loving, gore-packed tribute to 1980s slasher cinema. Fun, but also excessively
lightweight and wildly overhyped.
“Amongst the greatest slasher flicks of all time”? I think not. “So
indescribably awesome that you just cannot conceive”? Not quite. HATCHET,
the object of those raves, isn’t bad, but those superlatives do it no favors.
This 2007 film is a low-budget effort partially lensed in pre-Katrina New
Orleans. It was the premiere feature of horror enthusiast Adam Green, a true
“character” who can always be counted on to make a big splash at horror
conventions. It featured the genre icons Robert Englund (a.k.a. Freddy Krueger)
and Tony Todd (Candyman) in cameos, with Kane Hodder (Jason) as the heavy.
The film also marked the first-ever theatrical release
by the popular DVD outfit Anchor Bay Entertainment, who gave it a limited
theatrical engagement in the summer of 2007 (by which time Green had already
completed his second feature SPIRAL). Unfortunately the film was in and out of
theaters all-too-quickly (at least on the West Coast), depriving horror fans of
the chance to experience this quintessential audience picture on a big screen.
A group of punks find themselves in New Orleans during Mardi Gras. Two of
them break off from the group, electing to take a boat cruise; along for the
ride are an elderly couple, two lesbians, an intense young woman searching for
her lost brother, and the boat’s goofball Asian tour guide...who quickly sinks
The passengers all disembark without drowning, but do so in front of the
house of Victor Crowley, a severely deformed man who as a child was picked on,
abused, set on fire and had his face slashed. He’s grown into a psychopathic
Our protagonists find this out first-hand when Crowley bursts out of his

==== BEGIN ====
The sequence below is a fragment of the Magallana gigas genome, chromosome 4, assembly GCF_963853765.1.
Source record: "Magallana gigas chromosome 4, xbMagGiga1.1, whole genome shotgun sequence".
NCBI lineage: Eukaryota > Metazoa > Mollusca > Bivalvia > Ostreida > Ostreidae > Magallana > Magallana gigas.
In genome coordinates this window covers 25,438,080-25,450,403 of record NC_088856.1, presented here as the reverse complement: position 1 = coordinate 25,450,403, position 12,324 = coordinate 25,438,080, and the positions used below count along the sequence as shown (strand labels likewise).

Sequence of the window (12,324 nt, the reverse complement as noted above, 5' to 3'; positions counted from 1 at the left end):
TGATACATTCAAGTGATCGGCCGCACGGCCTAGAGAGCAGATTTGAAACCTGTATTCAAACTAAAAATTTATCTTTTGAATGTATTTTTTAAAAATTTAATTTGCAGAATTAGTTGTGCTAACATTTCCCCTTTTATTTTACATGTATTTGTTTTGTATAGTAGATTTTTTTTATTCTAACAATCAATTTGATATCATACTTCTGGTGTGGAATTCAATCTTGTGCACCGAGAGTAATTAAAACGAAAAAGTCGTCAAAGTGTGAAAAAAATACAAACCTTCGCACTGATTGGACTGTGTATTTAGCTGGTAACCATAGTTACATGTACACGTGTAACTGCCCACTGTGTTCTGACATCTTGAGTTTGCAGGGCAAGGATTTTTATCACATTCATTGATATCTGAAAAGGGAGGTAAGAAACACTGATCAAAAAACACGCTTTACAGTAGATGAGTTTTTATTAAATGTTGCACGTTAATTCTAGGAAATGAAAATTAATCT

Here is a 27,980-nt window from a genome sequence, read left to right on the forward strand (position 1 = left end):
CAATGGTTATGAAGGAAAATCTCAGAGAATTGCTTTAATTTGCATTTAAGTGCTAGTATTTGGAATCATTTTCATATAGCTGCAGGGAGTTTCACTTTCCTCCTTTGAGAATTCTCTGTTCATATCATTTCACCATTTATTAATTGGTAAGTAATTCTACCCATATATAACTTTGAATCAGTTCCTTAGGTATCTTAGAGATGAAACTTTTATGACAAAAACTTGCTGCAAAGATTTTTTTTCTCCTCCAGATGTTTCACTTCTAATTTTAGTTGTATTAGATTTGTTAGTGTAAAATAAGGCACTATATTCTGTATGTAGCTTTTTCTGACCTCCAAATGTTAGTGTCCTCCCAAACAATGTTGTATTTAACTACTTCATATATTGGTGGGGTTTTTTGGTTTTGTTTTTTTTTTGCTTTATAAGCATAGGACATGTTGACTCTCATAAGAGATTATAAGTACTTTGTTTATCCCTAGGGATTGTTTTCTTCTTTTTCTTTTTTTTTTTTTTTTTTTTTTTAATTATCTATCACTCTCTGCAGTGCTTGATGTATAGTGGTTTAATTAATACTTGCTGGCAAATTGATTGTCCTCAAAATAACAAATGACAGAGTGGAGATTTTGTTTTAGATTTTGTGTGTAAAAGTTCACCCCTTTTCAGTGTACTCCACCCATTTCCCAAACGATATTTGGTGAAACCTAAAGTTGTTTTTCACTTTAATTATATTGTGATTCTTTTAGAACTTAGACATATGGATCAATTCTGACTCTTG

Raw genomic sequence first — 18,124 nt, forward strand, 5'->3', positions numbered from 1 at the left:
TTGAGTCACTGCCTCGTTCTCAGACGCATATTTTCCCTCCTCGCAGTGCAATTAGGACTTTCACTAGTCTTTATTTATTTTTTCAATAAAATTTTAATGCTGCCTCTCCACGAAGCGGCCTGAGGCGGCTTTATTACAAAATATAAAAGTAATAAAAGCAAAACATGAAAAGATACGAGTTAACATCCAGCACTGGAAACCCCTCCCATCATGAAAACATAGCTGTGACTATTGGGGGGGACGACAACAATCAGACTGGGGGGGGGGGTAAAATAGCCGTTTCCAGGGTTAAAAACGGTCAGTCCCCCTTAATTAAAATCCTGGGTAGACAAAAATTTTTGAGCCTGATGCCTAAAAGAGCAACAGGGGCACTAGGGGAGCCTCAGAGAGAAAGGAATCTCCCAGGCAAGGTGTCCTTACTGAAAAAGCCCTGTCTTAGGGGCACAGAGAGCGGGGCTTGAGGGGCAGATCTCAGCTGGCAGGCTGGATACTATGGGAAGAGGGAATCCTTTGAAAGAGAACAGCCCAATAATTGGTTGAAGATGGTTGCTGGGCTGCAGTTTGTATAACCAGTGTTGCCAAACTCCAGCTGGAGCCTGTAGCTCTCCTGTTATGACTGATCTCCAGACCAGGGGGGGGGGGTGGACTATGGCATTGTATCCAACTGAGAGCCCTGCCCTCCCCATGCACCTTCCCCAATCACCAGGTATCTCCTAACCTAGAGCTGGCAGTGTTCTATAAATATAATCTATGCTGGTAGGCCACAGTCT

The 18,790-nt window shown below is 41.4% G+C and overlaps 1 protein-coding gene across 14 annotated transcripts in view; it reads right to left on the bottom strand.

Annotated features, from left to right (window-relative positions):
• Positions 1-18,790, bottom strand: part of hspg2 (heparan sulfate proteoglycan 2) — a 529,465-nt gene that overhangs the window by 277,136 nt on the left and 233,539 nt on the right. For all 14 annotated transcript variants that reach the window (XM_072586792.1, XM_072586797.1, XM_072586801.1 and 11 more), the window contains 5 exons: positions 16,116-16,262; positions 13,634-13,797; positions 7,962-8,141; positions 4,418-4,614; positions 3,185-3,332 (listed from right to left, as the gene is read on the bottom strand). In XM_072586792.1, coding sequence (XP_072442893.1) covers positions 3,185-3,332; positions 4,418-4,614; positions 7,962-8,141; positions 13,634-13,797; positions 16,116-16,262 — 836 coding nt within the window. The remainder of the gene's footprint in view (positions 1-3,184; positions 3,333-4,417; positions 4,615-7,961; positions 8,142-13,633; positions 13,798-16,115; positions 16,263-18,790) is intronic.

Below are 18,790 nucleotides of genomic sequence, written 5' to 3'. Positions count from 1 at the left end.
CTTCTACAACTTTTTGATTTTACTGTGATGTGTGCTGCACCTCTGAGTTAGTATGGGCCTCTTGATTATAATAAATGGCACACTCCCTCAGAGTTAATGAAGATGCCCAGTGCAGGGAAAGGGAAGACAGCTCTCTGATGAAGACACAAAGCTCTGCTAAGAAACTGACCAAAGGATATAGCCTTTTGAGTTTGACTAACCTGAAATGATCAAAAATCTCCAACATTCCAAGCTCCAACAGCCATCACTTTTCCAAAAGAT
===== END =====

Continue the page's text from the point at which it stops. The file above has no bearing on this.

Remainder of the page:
house and chops the elderly man in half, and then splits the guy’s wife’s head
open. Everyone else scatters, but they don’t stand a chance: Crowley stalks
them through the swampland and offs each in a different horrible manner. One
guy gets his head literally twisted off his neck, another has his arms ripped
from their sockets, and another is impaled on a stick. It seems our heroes have
the upper hand when they manage to set Crowley on fire, but a sudden downpour
dampens the flames--and Crowley continues after them, more pissed off than
This film is very much of the Eli Roth school of moviemaking, juxtaposing
raunchy comedy with intense splatter. But HATCHET never quite bridges the
transition between comedy and horror. It’s funny (best line: “I was going to
Hollywood to become a movie star and now I’m stuck here with you assholes!”),
but the killings are so over the top they’re impossible to take seriously.
There’s also the problem of the patently artificial bayou sets (actually shot in
Southern California) and wildly overlit “night” scenes. Thus we have a flick
that’s likeable and entertaining but never particularly scary.
But as a gore spectacle it’s hard to beat. The joy and enthusiasm Adam
Green and his special effects technicians take in their work is infectious,
resulting in many unforgettable splatter set pieces. My favorite is the
twisted-off head, which all-but brought down the house when screened for a
2007 Fangoria convention audience.
This of course brings up another problem. HATCHET is
enjoyable enough on DVD, but I believe it must be experienced in an auditorium
packed with splatter fans to get the full effect--and right now it appears that
few of us will ever get that chance.
Anchor Bay Entertainment
Director: Adam Green
Producers: Sarah Elbert, Scott Altomare, Cory Neal
Screenplay: Adam Green
Cinematography: Will Barratt
Editing: Christopher Roth
Cast: Joel David Moore, Tamara Feldman, Kane Hodder, Deon Richard, Mercedes
McNab, Parry Shen, Joleigh Fioreavanti, Joel Murray, Richard Riehle, Patricia
Darbo, Joshua Leonard, Tony Todd, Robert Englund